Bring public transport under one authority: Livingstone

City Talk
Federal Minister for Infrastructure, Transport, Regional Development and Local Government, Anthony Albanese; Lord Mayor Clover Moore; and former Mayor of London, Ken Livingston, at the City of Sydney's City Talk.




By Angela Dorizas

Sydney needs an integrated metropolitan transport plan to reduce carbon emissions and prevent gridlock, according to the former Mayor of London Ken Livingstone.

During his eight years as mayor, from 2000 to 2008, Livingstone was responsible for a number of controversial initiatives designed to tackle congestion and a growing carbon footprint.

On a visit to Australia, hosted by the City of Sydney, Livingstone said the best measure Sydney could take was to bring all metropolitan transport into one organisation accountable to the mayor.

“I know everyone is always obsessed with the congestion charge, but that is a relatively small part of what turned London around,” Livingstone said in a press conference ahead of his public talk.

“When Tony Blair’s government reformed the transport system it brought about 90 per cent of all the transport operations into one organisation.

“In 2000, 48 per cent of journeys were by car and today it’s down to 44 per cent.”

He said the integrated transport system should remain in public hands under the authority of “one high profile person”.

“You therefore have someone the public can identify, who is responsible for it working.”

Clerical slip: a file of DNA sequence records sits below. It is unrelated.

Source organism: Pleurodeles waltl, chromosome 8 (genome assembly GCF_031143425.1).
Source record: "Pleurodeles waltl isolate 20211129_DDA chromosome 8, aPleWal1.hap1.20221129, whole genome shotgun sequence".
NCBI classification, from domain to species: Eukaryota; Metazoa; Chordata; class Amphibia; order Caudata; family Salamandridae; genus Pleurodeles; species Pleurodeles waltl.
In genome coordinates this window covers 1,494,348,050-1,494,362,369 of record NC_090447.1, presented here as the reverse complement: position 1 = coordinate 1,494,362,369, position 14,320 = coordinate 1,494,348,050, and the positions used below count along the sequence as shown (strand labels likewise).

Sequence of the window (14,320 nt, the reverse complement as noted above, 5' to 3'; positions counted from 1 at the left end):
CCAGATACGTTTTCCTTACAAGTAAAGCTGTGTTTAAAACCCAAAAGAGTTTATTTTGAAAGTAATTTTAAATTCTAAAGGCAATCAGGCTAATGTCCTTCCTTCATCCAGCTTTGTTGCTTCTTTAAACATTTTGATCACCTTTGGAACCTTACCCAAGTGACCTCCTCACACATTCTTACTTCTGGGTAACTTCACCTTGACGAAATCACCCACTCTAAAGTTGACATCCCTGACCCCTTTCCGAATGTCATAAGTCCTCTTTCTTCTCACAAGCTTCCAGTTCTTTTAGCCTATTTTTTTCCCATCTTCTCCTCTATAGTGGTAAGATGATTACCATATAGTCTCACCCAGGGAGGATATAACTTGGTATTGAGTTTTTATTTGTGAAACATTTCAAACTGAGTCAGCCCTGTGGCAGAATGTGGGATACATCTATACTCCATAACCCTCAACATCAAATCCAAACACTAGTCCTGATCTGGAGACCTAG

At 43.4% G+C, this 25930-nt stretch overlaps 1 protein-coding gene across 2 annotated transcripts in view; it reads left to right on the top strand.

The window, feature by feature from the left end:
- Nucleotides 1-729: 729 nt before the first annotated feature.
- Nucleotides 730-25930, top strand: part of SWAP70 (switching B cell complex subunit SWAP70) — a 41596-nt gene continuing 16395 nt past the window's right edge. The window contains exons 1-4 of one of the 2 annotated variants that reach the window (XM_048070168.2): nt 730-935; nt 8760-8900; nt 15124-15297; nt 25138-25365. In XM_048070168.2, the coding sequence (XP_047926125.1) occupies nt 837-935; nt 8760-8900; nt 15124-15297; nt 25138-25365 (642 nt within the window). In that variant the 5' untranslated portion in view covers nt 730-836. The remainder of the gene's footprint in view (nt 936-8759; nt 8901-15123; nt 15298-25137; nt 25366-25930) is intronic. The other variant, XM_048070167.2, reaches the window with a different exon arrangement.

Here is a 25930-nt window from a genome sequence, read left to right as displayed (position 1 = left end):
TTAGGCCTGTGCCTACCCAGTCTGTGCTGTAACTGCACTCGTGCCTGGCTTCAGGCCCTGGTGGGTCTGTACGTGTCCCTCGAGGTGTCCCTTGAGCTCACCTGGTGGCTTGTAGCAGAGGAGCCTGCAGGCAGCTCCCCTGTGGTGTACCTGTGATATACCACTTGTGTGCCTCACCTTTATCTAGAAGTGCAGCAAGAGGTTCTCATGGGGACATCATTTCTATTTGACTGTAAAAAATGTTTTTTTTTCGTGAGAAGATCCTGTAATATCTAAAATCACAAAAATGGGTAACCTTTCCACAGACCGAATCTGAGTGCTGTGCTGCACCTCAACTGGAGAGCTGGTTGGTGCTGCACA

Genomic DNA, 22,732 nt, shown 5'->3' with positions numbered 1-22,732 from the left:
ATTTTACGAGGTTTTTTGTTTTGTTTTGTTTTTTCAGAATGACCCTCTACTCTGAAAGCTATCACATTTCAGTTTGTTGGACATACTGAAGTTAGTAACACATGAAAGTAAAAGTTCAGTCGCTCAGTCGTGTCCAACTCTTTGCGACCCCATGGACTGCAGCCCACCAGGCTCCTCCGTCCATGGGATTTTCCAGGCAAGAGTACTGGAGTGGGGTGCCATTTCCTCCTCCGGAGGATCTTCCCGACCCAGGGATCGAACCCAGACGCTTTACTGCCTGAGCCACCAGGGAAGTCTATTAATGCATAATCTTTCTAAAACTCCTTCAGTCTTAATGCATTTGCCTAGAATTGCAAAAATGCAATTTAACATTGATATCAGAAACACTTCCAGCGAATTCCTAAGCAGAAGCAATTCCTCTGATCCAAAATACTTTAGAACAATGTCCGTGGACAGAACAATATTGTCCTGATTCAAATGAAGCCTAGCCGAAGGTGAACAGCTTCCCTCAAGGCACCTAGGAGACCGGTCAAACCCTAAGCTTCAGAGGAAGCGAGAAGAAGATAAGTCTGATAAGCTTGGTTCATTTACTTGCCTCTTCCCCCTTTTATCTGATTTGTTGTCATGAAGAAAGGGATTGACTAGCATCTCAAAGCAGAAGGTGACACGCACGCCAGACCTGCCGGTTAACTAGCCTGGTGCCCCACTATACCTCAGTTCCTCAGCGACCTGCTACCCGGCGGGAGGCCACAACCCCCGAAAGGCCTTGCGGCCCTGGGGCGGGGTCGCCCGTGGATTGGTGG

Livingstone said it was “unbelievable” that Sydney did not have an integrated ticketing system, like London’s successful Oyster card.

“The card will automatically charge you the cheapest fare for every journey and you never have to queue again,” he said.

“I just can’t tell you how much it’s changed people’s lives.”

He also recommended that local and state governments encourage cycling and walking throughout the Sydney.

“Make it a city where it’s a pleasure to walk and cycle – that’s the key issue,” he said.

“I’ve always loved being in Sydney – the people, the style, the food and the views – but crossing the bloody road is a disgrace.

“I haven’t found another city where I was forced to wait so long to cross the road.”

Livingstone said he was not in a position to comment on whether Sydney should also introduce a congestion tax, but explained why it was necessary for London.

“London had the worst congestion of any city in Western Europe,” he said.

“The business community was warning me that we were two to three years away from gridlock and firms leaving the city. We had to do it.

“This isn’t revolutionary. This is sensible reform for making a pleasant city.”

Lord Mayor of Sydney, Clover Moore, said government needed to address the city’s transport system before congestion tax could be introduced.

“We need one body responsible for transport, we need plan for Sydney that everyone understands and is consulted about, we need a commitment to funding for that, we need to take immediate action and then make some long term commitments to solve our problems,” she said.

“I think there’s a degree of dissolution in the Sydney community now because of the lack of transport planning and policy.”

A podcast of Ken Livingstone's public address is available on the City of Sydney website.

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